Skip to main content

Number Theory seminar abstracts, Term 1 2017-18



Congruences and the local Jacquet-Langlands correspondence, by Shaun Stevens (joint work with Vincent S├ęcherre)

The local Jacquet—Langlands correspondence is a bijection between certain irreducible complex representations of a general linear group over a p-adic field and an inner form of such a group, defined by a character relation; equivalently, it is the bijection between these representations induced via the local Langlands correspondence. While the existence of the Jacquet—Langlands correspondence has been known since the 1980s -- before the local Langlands correspondence -- it is not yet known how to make it explicit in general, even though there are classifications of the irreducible representations on both sides (and more); moreover, all results so far (mostly due to Bushnell—Henniart) have concentrated on the ``cuspidal'' case, where the character relation is more amenable to computation.

As well as trying to explain what these words mean, I will report on work where we use mod-l ``congruences'' between representations (for l a prime different from p) to bear on this question, reducing most of the problem to the cuspidal case. Subsequent work of Dotto, using the same ideas, has made all but the ``unramified part'' of the correspondence explicit.


Equidistribution of rational points on the sphere, Sarnak's Conjecture, and the twisted Linnik Conjecture, by Raphael Steiner
It is a classical theorem in the theory of modular forms that the points $\boldsymbol{x}/\sqrt{N}$, where $\boldsymbol{x} \in \mathbb{Z}^n$ runs over all the solutions to $\sum_{i=1}^n x_i^2=N$, equidistribute on $S^{n-1}$ for $n \ge 4$ as $N$ (odd) tends to infinity. The rate of equidistribution poses however a more challenging problem. Due to its Diophantine nature the points inherit a repulsion property, which opposes equidistribution on small sets. Sarnak conjectures that this Diophantine repulsion is the only obstruction to the rate of equidistribution. Using the smooth delta-symbol circle method, developed by Heath-Brown, Sardari was able to show that the conjecture is true for $n\ge 5$ and recovering Sarnak's progress towards the conjecture for $n=4$. Building on Sardari's work, Browning, Kumaraswamy, and myself were able to reduce the conjecture to correlation sums of Kloosterman sums of the following type:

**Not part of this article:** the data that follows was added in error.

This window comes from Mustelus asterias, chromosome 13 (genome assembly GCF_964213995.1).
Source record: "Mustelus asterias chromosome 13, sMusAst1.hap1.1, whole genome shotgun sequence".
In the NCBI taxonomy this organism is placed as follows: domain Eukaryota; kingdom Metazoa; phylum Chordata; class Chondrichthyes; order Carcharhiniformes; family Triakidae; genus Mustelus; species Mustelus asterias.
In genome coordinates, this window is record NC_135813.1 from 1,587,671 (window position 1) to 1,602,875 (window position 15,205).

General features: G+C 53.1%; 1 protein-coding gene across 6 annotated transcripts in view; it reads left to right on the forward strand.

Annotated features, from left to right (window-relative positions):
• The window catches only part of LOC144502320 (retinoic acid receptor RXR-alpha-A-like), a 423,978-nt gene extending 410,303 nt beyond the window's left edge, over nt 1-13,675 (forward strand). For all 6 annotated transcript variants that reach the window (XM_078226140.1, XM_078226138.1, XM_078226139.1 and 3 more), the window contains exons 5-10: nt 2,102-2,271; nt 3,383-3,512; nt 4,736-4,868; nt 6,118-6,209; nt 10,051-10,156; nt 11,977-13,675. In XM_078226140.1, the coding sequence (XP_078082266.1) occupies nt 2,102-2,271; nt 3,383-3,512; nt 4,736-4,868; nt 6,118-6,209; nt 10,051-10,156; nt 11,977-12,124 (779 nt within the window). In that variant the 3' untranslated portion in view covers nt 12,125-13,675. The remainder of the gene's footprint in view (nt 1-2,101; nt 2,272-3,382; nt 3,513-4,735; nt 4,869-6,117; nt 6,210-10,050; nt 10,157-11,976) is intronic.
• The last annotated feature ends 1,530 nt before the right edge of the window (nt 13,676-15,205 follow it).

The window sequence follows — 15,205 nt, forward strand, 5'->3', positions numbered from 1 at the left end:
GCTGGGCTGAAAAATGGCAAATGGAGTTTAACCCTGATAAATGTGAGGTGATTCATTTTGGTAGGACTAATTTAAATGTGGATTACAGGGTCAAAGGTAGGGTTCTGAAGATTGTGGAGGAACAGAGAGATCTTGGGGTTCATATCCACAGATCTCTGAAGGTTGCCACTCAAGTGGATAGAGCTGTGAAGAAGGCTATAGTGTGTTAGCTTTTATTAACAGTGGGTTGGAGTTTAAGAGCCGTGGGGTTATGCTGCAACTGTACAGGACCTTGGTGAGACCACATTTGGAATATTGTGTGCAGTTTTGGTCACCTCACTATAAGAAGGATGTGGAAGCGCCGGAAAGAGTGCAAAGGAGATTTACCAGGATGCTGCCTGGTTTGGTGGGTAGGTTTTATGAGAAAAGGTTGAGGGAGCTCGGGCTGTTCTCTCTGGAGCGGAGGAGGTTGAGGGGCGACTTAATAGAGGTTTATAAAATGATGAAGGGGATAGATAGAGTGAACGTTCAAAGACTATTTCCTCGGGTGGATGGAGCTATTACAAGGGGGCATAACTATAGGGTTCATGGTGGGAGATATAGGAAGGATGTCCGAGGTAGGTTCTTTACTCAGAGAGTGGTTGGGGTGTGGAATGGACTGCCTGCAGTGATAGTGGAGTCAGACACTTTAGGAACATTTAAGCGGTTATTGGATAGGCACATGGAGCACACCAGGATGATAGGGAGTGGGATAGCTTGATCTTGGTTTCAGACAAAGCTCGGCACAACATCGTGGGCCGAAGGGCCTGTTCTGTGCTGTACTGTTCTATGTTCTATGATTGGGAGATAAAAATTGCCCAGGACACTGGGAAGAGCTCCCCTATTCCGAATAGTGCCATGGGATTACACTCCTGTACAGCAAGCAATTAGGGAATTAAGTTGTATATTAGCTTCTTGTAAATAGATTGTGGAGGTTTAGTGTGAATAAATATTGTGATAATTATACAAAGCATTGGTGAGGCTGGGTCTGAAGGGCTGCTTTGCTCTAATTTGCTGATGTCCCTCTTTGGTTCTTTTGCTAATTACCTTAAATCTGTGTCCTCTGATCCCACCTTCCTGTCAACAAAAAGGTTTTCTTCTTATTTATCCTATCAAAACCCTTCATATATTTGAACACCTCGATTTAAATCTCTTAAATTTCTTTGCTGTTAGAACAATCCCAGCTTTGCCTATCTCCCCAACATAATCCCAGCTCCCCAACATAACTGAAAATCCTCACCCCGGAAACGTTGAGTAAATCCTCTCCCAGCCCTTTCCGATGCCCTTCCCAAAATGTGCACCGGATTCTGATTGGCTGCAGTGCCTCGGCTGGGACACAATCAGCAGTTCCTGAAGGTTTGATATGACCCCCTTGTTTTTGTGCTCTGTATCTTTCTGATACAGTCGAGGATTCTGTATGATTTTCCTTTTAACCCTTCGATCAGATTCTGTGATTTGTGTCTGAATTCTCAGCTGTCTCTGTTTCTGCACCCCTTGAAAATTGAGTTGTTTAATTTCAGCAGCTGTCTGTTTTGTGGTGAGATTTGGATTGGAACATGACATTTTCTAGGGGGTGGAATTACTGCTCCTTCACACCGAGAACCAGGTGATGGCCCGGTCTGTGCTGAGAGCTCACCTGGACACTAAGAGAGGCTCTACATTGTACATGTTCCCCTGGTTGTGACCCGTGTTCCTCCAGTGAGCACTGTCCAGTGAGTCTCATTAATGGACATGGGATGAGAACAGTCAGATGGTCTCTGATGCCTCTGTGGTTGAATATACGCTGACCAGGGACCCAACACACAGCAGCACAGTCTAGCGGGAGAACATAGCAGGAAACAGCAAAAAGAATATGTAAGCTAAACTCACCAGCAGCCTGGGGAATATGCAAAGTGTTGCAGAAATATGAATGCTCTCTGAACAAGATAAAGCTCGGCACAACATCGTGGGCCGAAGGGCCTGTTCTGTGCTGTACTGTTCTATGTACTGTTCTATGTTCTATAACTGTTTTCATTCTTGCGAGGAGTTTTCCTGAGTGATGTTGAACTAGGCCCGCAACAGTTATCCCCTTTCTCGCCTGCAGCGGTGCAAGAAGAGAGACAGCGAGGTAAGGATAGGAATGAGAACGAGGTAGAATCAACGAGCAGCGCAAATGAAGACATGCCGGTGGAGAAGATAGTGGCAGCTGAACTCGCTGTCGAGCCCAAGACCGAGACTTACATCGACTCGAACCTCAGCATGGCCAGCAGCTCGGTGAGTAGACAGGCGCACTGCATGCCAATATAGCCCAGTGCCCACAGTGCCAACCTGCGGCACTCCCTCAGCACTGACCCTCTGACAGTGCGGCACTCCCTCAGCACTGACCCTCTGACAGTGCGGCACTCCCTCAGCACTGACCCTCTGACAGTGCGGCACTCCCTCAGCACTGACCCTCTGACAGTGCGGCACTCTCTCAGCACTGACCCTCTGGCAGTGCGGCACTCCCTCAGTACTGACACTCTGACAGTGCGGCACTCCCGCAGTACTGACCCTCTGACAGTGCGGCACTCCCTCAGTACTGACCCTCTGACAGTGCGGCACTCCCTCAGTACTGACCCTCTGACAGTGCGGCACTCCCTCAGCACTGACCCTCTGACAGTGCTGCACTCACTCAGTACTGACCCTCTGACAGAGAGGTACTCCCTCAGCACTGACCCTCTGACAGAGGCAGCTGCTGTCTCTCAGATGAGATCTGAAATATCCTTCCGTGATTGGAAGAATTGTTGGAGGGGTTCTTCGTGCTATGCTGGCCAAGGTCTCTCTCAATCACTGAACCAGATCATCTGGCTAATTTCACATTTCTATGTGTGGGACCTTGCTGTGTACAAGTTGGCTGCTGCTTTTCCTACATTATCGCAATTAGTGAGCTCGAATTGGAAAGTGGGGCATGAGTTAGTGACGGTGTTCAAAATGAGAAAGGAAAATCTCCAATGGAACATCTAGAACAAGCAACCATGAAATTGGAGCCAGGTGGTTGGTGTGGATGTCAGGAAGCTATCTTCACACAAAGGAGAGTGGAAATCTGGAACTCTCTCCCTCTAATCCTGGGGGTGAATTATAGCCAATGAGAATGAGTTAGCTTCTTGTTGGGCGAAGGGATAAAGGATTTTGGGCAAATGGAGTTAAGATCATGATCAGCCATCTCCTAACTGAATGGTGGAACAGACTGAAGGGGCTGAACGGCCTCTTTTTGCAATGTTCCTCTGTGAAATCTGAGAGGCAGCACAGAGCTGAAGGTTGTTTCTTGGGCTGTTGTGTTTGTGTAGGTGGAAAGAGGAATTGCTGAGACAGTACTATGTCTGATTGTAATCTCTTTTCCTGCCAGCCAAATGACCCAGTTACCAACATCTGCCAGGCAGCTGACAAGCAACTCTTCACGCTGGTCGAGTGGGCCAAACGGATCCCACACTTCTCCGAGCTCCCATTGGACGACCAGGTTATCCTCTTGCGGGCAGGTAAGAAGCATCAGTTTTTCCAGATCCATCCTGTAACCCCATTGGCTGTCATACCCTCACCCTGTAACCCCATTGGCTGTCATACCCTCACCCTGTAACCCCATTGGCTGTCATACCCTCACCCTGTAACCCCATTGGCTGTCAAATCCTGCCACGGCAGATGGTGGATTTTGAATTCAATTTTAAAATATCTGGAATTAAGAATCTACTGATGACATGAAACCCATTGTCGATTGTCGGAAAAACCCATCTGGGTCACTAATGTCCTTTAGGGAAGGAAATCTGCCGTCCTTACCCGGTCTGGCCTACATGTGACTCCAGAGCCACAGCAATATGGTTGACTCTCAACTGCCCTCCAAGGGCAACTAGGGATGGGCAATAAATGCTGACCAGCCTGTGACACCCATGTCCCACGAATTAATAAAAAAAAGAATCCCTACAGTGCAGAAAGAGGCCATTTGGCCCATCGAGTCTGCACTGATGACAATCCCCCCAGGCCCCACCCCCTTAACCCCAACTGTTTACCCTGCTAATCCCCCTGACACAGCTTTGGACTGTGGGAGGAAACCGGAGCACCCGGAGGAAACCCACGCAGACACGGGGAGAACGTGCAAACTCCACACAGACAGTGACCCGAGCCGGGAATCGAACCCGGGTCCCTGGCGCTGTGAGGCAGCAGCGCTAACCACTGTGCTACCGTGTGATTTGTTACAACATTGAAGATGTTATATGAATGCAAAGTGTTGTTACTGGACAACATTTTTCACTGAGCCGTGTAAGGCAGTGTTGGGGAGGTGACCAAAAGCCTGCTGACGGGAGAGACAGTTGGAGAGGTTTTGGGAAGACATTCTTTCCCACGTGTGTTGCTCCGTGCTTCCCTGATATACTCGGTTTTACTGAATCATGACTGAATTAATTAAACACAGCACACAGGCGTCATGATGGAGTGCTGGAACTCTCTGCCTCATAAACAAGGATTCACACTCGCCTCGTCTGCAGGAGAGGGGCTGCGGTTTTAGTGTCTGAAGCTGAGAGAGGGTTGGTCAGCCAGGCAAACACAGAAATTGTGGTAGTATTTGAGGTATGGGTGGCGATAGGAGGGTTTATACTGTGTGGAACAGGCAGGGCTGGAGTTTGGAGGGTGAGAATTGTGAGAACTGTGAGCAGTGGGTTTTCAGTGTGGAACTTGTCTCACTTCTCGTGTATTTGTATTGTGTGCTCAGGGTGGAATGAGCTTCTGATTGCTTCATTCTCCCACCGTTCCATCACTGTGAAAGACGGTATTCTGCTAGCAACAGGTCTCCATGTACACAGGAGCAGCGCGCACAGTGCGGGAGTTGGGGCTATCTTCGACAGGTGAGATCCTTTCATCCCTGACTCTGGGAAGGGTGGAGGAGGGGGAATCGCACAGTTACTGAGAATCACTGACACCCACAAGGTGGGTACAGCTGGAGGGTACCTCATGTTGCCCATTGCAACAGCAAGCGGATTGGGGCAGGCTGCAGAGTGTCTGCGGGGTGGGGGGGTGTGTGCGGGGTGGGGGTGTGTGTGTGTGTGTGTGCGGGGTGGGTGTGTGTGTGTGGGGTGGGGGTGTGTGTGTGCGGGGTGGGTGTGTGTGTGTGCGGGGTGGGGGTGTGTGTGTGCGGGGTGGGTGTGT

$$ \sum_{q \le Q} \frac{1}{q}S(m,n;q)exp(4 \pi i \alpha \sqrt{mn}/q). $$
Assuming the twisted Linnik conjecture, which states that the above sum is $O((Qmn)^{\epsilon})$ for $|\alpha|\le 2$, we are able to verify Sarnak's Conjecture. I will further discuss progress towards the twisted Linnik conjecture and the techniques involved. If the time permits I will lose some words about the differences in the automorphic and the circle method approach and how they may be combined.


Quartic orders of D4-type with monogenic cubic resolvent, by Stanley Xiao